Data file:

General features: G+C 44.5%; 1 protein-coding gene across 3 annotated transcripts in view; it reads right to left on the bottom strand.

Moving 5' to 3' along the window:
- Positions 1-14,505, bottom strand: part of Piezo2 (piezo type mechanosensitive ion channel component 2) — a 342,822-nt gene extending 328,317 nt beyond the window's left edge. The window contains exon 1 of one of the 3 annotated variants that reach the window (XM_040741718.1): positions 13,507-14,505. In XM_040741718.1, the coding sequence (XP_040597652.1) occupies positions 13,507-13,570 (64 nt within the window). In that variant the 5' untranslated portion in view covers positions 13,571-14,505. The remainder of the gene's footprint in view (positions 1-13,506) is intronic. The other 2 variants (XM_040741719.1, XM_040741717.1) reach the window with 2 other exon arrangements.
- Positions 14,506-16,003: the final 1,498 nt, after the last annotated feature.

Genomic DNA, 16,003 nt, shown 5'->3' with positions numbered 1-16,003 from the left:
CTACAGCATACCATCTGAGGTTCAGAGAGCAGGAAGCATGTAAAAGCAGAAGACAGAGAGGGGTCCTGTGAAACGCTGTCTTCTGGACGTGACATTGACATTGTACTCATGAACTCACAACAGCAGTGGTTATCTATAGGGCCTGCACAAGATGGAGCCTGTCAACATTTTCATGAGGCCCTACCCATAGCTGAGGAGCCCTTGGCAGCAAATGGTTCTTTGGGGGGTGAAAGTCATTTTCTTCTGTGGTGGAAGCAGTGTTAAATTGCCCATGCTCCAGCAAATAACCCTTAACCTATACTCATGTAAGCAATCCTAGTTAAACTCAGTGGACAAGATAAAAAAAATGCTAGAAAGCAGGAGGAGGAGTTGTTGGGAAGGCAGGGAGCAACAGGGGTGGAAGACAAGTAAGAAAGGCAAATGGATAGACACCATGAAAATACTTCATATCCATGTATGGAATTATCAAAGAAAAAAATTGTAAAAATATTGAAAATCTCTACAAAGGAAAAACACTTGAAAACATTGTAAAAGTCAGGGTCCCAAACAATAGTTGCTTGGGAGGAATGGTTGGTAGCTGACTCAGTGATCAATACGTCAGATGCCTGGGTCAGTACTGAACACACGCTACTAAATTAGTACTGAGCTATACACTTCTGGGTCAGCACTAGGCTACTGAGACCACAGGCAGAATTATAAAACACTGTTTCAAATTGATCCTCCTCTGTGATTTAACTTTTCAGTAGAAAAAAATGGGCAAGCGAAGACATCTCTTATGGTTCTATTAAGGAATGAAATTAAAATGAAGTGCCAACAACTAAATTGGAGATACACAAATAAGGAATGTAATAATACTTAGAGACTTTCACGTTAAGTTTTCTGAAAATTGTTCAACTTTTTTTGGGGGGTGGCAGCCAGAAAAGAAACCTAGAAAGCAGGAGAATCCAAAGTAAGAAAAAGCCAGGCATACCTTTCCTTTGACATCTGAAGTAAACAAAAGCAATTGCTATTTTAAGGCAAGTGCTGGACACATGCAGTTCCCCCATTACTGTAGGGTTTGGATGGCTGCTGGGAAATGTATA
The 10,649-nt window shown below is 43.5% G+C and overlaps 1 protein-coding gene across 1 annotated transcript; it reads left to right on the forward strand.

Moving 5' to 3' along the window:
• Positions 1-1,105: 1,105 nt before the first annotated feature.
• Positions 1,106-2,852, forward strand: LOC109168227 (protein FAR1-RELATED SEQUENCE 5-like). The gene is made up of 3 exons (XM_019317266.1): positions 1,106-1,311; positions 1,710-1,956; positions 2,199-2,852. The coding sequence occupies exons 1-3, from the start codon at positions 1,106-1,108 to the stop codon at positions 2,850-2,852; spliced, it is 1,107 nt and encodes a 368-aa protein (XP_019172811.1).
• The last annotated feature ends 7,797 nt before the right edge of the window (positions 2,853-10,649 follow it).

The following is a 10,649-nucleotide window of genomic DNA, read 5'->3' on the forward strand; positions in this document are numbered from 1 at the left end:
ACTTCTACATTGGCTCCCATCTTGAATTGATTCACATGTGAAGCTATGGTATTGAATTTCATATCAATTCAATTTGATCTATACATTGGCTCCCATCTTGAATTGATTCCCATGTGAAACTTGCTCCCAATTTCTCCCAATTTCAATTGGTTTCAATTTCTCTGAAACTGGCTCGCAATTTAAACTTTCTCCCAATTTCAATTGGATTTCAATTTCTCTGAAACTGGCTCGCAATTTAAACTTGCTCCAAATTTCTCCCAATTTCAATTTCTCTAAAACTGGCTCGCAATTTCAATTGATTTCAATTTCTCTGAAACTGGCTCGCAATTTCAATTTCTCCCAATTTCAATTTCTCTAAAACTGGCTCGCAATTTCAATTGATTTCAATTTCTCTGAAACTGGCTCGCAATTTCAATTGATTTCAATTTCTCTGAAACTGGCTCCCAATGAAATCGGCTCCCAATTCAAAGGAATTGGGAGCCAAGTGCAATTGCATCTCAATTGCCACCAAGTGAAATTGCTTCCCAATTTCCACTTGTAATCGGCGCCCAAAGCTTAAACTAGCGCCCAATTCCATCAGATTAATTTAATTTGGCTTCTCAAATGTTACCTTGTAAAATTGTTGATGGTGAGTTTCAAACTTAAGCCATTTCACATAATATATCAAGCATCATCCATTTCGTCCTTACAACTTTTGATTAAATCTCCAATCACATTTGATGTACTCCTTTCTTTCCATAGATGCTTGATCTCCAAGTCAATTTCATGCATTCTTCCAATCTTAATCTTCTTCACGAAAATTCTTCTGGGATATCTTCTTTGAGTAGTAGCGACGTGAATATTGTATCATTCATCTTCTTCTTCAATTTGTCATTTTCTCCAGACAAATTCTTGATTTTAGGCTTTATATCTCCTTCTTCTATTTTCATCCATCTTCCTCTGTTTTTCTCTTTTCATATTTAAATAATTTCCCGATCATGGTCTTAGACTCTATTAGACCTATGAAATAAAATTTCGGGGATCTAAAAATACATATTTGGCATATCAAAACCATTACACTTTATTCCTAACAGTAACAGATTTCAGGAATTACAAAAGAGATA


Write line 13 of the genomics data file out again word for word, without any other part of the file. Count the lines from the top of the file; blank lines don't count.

ACTTCTACATTGGCTCCCATCTTGAATTGATTCACATGTGAAGCTATGGTATTGAATTTCATATCAATTCAATTTGATCTATACATTGGCTCCCATCTTGAATTGATTCCCATGTGAAACTTGCTCCCAATTTCTCCCAATTTCAATTGGTTTCAATTTCTCTGAAACTGGCTCGCAATTTAAACTTTCTCCCAATTTCAATTGGATTTCAATTTCTCTGAAACTGGCTCGCAATTTAAACTTGCTCCAAATTTCTCCCAATTTCAATTTCTCTAAAACTGGCTCGCAATTTCAATTGATTTCAATTTCTCTGAAACTGGCTCGCAATTTCAATTTCTCCCAATTTCAATTTCTCTAAAACTGGCTCGCAATTTCAATTGATTTCAATTTCTCTGAAACTGGCTCGCAATTTCAATTGATTTCAATTTCTCTGAAACTGGCTCCCAATGAAATCGGCTCCCAATTCAAAGGAATTGGGAGCCAAGTGCAATTGCATCTCAATTGCCACCAAGTGAAATTGCTTCCCAATTTCCACTTGTAATCGGCGCCCAAAGCTTAAACTAGCGCCCAATTCCATCAGATTAATTTAATTTGGCTTCTCAAATGTTACCTTGTAAAATTGTTGATGGTGAGTTTCAAACTTAAGCCATTTCACATAATATATCAAGCATCATCCATTTCGTCCTTACAACTTTTGATTAAATCTCCAATCACATTTGATGTACTCCTTTCTTTCCATAGATGCTTGATCTCCAAGTCAATTTCATGCATTCTTCCAATCTTAATCTTCTTCACGAAAATTCTTCTGGGATATCTTCTTTGAGTAGTAGCGACGTGAATATTGTATCATTCATCTTCTTCTTCAATTTGTCATTTTCTCCAGACAAATTCTTGATTTTAGGCTTTATATCTCCTTCTTCTATTTTCATCCATCTTCCTCTGTTTTTCTCTTTTCATATTTAAATAATTTCCCGATCATGGTCTTAGACTCTATTAGACCTATGAAATAAAATTTCGGGGATCTAAAAATACATATTTGGCATATCAAAACCATTACACTTTATTCCTAACAGTAACAGATTTCAGGAATTACAAAAGAGATA